Sequels have rarely worked and this novel by P.D. James is no exception. Shashi Deshpande
Few crime writers have achieved the eminence that P.D. James has, both in the quality and the volume of her writing. Unlike most crime writers, she writes good novels, with murder and mystery skillfully woven into them.
In fact, one wonders why her work continues to be regarded as genre writing, for it is as good as, if not better than, much of literary fiction. Though James began with fairly conventional mysteries, her novels soon became more ambitious, embracing different worlds and taking note of the changes around her. Her sleuth, Adam Dalgliesh, an intelligent, sensitive, if slightly melancholy Scotland Yard detective, was in time joined by a competent woman assistant, Kate Miskin. Actually, James had earlier written two novels with an interesting young woman detective, Cordelia Gray; sadly, James never brought her back.
She has also written Innocent Blood, a chilling novel about a past crime and The Children of Men, a futuristic novel. These apart, she has steadily walked on the path reserved for good crime writers and written with greater panache than any other crime novelist, except, perhaps, Dorothy Sayers.
In her last book, The Private Patient, James rewarded Dalgliesh with his love, Emma; there would be, it seemed, no more Dalgliesh novels.
James now returns with Death Comes to Pemberley, a crime novel set in an earlier period, (1803 to be exact) the characters picked up from a book of that time — Jane Austen's Pride and Prejudice (P&P). James takes up where Austen left off. Elizabeth and Jane are happily married to Darcy and Bingley and live very near each other. There are some surprises: Mary, the priggish Bennet sister, is married, Kitty, the frivolous one, is not. And Lady Catherine, who had said that Elizabeth's family would “pollute the shades of Pemberley”, Darcy's family home, has softened towards her; these characters, however, remain offstage. Mr. Bennet makes a brief appearance, but, apart from the Darcys and Bingleys, only Wickham and Colonel Fitzwilliam, Darcy's cousin, play major roles.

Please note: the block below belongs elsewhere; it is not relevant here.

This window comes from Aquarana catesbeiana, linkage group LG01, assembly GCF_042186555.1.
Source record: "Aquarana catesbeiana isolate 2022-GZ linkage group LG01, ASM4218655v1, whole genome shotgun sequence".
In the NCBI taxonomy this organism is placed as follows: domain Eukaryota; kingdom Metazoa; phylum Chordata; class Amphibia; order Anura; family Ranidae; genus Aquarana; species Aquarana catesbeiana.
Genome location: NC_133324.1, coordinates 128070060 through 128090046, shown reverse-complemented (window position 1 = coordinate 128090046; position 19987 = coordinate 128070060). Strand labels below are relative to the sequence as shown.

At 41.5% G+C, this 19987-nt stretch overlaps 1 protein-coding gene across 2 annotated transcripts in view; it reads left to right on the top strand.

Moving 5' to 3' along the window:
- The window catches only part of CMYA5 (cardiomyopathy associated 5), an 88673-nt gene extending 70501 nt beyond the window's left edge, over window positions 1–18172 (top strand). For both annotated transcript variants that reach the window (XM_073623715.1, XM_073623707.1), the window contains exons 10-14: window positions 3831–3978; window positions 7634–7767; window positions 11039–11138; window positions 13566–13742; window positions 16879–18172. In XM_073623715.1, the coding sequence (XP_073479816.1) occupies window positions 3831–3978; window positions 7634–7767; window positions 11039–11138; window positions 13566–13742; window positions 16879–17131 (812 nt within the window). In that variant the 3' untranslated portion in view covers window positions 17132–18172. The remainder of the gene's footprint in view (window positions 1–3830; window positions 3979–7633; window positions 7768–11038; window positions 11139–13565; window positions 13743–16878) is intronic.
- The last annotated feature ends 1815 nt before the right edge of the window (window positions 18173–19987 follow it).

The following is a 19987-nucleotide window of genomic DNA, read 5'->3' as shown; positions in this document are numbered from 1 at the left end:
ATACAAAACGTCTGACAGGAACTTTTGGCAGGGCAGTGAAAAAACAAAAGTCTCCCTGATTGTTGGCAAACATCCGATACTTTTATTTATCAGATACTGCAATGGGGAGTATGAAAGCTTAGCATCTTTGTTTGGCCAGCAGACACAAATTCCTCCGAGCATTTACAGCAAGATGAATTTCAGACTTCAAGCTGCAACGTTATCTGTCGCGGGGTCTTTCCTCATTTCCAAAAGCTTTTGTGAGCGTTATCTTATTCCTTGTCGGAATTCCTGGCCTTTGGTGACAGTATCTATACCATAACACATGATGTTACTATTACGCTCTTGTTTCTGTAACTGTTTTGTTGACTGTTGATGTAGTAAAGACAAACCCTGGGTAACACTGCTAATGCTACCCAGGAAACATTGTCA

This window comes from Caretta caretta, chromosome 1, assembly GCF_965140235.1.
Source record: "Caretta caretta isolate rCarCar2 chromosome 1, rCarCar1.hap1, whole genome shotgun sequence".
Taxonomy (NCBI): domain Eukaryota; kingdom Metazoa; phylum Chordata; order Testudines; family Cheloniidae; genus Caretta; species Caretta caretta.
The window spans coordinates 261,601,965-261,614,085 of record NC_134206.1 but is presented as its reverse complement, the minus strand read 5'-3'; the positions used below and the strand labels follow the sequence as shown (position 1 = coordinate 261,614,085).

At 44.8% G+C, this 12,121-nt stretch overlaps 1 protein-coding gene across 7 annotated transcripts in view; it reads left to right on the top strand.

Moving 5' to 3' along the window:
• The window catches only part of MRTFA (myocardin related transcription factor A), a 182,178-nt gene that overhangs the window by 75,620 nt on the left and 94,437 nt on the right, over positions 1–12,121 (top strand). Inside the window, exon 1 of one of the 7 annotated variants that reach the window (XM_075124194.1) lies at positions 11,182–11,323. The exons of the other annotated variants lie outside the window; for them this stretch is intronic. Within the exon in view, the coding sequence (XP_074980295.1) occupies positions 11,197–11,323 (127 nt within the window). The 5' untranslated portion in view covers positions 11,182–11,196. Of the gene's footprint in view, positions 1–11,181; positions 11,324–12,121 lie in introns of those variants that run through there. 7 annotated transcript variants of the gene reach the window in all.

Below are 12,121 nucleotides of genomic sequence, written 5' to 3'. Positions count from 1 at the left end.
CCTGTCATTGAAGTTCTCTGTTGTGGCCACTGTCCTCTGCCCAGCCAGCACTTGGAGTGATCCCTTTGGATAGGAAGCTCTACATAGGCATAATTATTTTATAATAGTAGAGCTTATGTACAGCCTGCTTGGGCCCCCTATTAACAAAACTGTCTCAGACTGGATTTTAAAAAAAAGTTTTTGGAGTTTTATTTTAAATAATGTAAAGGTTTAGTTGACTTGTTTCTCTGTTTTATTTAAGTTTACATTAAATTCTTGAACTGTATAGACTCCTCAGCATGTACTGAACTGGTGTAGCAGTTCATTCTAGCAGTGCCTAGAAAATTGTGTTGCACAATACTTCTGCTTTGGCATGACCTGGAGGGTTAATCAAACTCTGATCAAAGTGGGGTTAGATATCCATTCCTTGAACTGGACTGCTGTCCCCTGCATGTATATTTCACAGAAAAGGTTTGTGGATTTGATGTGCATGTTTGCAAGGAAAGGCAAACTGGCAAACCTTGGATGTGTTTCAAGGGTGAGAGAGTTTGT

The novel begins with the prospect of a ball at Pemberley the next day. The Bingleys have arrived, food is being cooked, flowers arranged, the silver being polished. And then a chaise, lurching and swaying, the horses wild-eyed, out of control, enters Pemberley. A hysterical Lydia, (Elizabeth's sister), falls out of the coach screaming, “Wickham is dead, Denny has shot him.” With this melodrama, the crime writer James enters and takes us through the discovery of the body (Denny's, not Wickham's), the investigation, which make Wickham the chief suspect of his friend's murder, the inquest, which commits Wickham for trial, and then the trial in London. Finally comes the denouement which brings few surprises.
Does this potentially heady combination of Austen and James work? It should, because, despite the centuries that divide the two writers and the totally different genres their works belong to, they have something in common: The unflinching honesty of their gaze and their writing, as well as a belief in a moral world, both within and outside us.
Unfortunately, sequels have rarely worked and this novel is no exception. Trying to write in another writer's style blocks creativity and spontaneity and makes for a lifeless reproduction; the characters become puppets and neither the story nor the characters come to life.
Of course, this is a crime novel and James does try to invoke an atmosphere of horror and evil. But both the evil and the horror seem too nebulous to be real. Ironically, Austen herself portrayed an evil woman with great skill in Lady Susan, whereas the crime writer James does better when she makes Darcy and Elizabeth introspect with painful honesty. Elizabeth asks herself, “Would I have married Darcy if he had not been rich?” For Darcy, who has great pride in his family, the murder and Wickham's involvement bring on the anguished thought: It was I who brought Wickham into the family by marrying Elizabeth. And yet, he thinks, he “would not regret his marriage; it would have been like regretting that he himself had ever been born”. The love between Elizabeth and Darcy is thus triumphantly reaffirmed; theirs is a good marriage. Yet, one has a sense of James foisting a mystery on characters not her own. Belonging, in fact, to an author who had declared, “let other pens dwell on guilt and misery. I quit such odious subjects as soon as I can.”
There are also minor irritants to cavil at, like, if the story of P&P has to be told, (for those benighted unfortunates who have not read it), why is it done with so much dreary repetition?
The moral of this novel clearly is: Never write a novel with borrowed characters. Or, as Jane Austen said, “I must keep to my own style and go on in my own way …”